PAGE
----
Daddies, Mommies, Politicians and Double Standards:
I was driving my baby daughter Eden to her four-month doctor
appointment this morning, when I heard reporter Anne Korblut of the Washington
Post on The Diane Rehm show defending the media's coverage of Sarah Palin and
her family. She said something along the lines of, "If Barack Obama had a
four-month-old special needs baby, and a seventeen year-old pregnant daughter,
I'd be the first to ask whether this is the right time for him to be running for
Balderdash! Obama has two daughters, one born in 1998, the other
in 2001. Even if we acknowledge that mommies tend to do more of the parenting
than daddies, can we all agree that little girls need their daddies, and that
fathering little girls creates some moral obligation to spend time with them?
Since January 2005, Obama's family has lived in Chicago, while he
initially spent much of his time in D.C. working as a Senator, and then, since
last Spring, he has spent almost all of his time on the road campaigning. I'd be
surprised if he's seen his kids more than once a month during campaign
Does this make Obama a less-than-ideal father? You bet it does. But
he's not running for Father of the Year, he's running for president. So it's
entirely proper that this has NOT been a political issue.
Enter Sarah Palin.
If any reporter, Anne Kornblut or otherwise, has asked Obama how he feels about
not participating in the raising of his children on a day-to-day basis, or what
will happen when he's president if one his girls is sick in the middle of the
night and is calling for daddy (as people have asked about Palin), I've missed
I agree that it's hypocritical of the "traditional values" crowd to
suddenly lionize Palin, when they've been arguing for years that a mother's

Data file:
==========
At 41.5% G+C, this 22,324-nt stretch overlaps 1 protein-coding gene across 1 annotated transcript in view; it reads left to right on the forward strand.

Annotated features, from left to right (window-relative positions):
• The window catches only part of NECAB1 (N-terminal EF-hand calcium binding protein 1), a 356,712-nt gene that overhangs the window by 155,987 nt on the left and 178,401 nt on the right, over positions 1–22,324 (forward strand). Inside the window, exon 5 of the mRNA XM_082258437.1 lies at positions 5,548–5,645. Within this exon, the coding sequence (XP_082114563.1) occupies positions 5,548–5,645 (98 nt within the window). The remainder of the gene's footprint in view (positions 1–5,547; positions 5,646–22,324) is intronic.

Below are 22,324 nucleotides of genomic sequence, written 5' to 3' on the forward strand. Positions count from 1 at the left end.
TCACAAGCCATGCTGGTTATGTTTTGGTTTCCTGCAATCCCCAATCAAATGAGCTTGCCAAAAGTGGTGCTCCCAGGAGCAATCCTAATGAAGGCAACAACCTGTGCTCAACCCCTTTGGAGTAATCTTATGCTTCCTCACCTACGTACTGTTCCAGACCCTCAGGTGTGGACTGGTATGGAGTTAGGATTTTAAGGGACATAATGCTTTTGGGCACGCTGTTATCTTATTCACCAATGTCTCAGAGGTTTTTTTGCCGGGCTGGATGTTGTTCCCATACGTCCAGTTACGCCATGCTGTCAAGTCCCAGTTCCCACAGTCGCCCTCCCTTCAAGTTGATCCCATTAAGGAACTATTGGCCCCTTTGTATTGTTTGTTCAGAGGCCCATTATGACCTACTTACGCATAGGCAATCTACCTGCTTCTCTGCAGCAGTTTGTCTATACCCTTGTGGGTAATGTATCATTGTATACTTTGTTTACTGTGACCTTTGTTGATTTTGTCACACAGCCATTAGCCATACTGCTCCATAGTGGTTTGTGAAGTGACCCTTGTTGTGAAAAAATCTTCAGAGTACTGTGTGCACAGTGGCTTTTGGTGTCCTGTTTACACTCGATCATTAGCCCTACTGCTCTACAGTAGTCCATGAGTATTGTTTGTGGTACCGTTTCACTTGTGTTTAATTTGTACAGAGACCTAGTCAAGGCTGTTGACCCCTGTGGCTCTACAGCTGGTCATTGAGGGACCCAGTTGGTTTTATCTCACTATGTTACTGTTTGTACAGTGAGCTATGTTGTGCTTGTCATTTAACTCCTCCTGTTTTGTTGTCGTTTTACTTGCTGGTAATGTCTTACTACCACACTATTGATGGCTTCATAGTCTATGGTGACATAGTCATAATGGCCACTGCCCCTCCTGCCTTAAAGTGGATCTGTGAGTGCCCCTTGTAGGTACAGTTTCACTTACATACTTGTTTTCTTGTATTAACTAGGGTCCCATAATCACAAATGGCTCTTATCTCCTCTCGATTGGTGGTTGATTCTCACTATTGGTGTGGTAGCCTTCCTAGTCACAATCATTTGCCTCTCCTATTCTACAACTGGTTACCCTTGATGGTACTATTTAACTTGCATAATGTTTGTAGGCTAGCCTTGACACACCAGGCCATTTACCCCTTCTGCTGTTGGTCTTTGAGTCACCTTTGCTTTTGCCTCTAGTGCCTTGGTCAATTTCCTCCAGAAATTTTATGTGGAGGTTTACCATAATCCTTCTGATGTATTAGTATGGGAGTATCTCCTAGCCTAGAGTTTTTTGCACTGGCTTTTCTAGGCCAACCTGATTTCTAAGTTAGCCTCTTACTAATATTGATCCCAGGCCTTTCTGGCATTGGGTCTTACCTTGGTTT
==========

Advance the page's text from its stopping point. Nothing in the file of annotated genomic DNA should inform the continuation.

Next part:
place is with her small children. (Dr. Laura, to her credit, has been consistent
on this, and is duly critical of the Palin pick.)
But for the media to claim
that there's no double-standard in how they treat Palin's family obligations and
how they treat Obama's (or other male politicians, for that matter) just can't
withstand scrutiny. Either it's okay to delegate one's parenting
responsibilities to pursue political ambitions, or it's not.
I do disagree on one point: maybe some traditionalists think that it should be the woman that stays home, but I'll bet that most just want someone to stay home. Surely in the White House, Todd would stay home with the kids at least most of the time, so I don't see a problem there.
And moreover, John Edwards' wife is dying. If he had become president (and we're putting aside the issue of the affair, since we didn't know anything about it at the time), there is a good chance that she would have died while he was in office. They have two small children, who would have no mother at all in this case (and would surely be pretty distraught to boot). But I never heard anyone, anyone discuss or dare to ask what would happen in that case- whether Edwards would be too distracted to pursue his duties. Why? Because Edwards has a penis.